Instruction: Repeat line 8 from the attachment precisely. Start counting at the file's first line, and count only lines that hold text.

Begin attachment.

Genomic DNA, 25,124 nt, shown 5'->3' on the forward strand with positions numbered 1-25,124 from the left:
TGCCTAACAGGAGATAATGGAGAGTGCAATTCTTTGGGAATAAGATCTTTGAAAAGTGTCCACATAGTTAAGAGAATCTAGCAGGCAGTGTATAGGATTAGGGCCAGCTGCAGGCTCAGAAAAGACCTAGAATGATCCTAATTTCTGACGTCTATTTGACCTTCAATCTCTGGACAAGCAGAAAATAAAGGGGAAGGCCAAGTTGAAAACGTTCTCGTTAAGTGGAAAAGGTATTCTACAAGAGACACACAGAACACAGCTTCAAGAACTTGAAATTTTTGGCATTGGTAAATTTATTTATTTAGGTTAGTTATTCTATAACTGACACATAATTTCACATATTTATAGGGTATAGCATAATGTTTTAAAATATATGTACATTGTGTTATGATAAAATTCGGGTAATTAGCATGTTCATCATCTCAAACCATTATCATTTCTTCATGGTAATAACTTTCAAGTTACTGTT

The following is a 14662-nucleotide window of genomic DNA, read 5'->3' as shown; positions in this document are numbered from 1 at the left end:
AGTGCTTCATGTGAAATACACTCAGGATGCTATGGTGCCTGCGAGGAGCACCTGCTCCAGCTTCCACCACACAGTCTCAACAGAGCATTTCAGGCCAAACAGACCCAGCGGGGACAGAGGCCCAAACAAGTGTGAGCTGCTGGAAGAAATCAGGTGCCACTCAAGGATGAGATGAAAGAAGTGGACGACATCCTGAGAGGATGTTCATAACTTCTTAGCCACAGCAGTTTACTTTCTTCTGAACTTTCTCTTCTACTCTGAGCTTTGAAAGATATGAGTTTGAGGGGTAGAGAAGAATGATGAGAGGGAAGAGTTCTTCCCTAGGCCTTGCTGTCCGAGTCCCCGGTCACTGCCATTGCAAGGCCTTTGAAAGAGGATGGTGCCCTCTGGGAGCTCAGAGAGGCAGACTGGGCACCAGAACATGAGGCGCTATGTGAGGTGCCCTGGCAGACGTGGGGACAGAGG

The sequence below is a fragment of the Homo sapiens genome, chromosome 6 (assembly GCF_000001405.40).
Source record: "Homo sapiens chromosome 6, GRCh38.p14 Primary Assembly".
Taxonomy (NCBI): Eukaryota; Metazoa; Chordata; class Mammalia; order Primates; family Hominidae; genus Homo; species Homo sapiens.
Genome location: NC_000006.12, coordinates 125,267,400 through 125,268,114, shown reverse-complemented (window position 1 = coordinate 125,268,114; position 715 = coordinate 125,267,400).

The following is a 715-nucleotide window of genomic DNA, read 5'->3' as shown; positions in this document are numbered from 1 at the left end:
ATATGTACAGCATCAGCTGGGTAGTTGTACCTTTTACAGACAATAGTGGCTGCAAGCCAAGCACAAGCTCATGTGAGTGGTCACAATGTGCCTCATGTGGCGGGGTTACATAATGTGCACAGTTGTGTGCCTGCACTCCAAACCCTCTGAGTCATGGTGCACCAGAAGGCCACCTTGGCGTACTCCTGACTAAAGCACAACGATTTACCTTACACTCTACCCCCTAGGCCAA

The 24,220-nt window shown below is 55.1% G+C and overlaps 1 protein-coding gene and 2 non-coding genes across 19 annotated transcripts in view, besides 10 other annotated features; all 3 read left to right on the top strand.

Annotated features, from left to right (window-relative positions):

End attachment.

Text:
Genome location: NC_000006.12, coordinates 125,267,400 through 125,268,114, shown reverse-complemented (window position 1 = coordinate 125,268,114; position 715 = coordinate 125,267,400).